Floristic Composition of Harla-Ija Aneni Valley and Mountain Complex in the Semi-arid Ecosystem of Dire Dawa, Eastern Ethiopia

Basal area; Dry land restoration; Endemic plant species; Genetic resource; Ecosystem services


  • Kidist Teshome Eticha Africa Centre of Excellence for Climate Smart Agriculture and Biodiversity Conservation, Ethiopia
  • Anteneh Belayneh Desta
    School of Biological Sciences and Biotechnology, Haramaya University, Ethiopia
  • Ketema Bekele School of Agricultural Economic and Agribusiness, Haramaya University, Ethiopia
April 17, 2024


Background: The landscape of Harla-Ija Aneni Valley and Mountain Complex are inhabited by rich floristic diversity with endemism. However, the recurrent drought and over-exploitation of plant resources, coupled with increasing human population in the area, has been severely affecting the vegetation of these complex semi-arid ecosystems, which require research-based intervention.
Objective: The objective of this study was to analyse the floristic composition, vegetation structure and diversity of Harla-Ija Aneni valley and mountain complex landscapes to support the on-going dry land restoration efforts undertaken in the study area.
Material and Methods: A total of 58 quadrats each measuring 20 m x 20 m for trees, 5 m x 5 m for shrubs and woody climbers, and 1m x 1m for herbs and grasses were used to collect floristic data such as height and diameter at breast height (DBH) of woody species and type and number of plant species. ShannonWeiner Diversity Index, richness, and evenness were used to analyse the vegetation data.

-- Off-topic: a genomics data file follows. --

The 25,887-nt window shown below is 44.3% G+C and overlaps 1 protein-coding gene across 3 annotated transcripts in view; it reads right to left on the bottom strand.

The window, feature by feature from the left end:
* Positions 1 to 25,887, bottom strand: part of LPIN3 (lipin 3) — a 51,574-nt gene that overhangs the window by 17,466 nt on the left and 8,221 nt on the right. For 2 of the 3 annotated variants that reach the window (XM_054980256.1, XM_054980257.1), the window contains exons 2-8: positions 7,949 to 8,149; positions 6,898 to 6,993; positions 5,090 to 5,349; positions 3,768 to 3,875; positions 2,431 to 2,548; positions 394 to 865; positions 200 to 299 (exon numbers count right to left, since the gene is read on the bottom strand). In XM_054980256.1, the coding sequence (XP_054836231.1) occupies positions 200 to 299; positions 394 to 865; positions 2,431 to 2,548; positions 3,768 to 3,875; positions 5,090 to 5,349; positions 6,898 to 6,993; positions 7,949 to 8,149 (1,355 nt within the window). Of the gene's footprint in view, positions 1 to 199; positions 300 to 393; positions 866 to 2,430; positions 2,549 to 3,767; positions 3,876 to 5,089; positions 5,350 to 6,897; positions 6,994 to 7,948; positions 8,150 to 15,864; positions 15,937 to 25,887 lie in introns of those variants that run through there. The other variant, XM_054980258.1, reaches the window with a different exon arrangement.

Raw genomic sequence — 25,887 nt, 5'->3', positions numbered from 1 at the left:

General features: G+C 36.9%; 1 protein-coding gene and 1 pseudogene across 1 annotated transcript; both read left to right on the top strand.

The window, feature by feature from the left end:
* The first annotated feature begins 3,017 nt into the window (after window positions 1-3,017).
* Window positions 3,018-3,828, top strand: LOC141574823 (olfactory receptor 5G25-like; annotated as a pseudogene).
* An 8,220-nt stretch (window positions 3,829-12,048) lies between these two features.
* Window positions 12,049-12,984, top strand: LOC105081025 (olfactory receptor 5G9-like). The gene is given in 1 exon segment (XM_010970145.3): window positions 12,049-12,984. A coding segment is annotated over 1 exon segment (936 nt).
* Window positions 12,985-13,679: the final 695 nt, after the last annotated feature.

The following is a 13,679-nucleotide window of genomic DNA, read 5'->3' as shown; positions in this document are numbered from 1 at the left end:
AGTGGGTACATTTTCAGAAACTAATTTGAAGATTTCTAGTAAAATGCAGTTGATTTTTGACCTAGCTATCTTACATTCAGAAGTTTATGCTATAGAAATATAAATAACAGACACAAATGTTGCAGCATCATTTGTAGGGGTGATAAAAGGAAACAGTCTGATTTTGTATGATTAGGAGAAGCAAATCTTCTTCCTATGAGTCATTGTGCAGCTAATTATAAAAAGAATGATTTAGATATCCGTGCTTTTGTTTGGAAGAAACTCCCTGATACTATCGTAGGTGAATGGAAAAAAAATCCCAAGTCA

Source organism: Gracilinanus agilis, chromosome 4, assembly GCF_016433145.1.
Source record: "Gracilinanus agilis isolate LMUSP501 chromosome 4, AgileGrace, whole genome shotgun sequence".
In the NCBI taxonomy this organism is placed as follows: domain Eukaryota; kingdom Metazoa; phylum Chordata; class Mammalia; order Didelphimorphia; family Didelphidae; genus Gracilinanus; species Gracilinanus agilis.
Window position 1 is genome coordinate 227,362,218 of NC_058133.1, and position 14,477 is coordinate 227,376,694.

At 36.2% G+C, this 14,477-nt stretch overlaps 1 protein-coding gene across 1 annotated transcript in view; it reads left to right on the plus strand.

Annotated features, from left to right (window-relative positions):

Results: A total of 121 plant species belonging to 91 genera, and 48 families were identified, of which 10 species (8.3%) were endemic. Poaceae and Fabaceae were represented by higher number of species (11 species = 9.09%) each. Species richness, Shannon-Wiener Diversity Index (H`), and evenness values for the entire study area were 121, 3.12 and 0.38, respectively. Average basal area of woody species in the study area was 2.10 m2 ha–1, higher density at lower diameter class. The diameter and height class distribution of the woody species exhibited inverted J-shaped distributions, which indicate a continuous and good regeneration status. The three community types were: Acacia tortilis-Rhus natalensis, Ficus vasta-Acacia brevispica and Psychotria orophila-Canthium pseudosetiflorum.
Conclusions and Implications: It is concluded that the study area harbours many native endemic plant species and taxonomic diversity. The results indicate that this unique landscape possesses ecologically and economically important plant species, which could be used as a provenance to establish semi-arid natural vegetation genetic resource centers in eastern Ethiopia. Therefore, the floristic diversity should be conserved to enhance ecosystem services.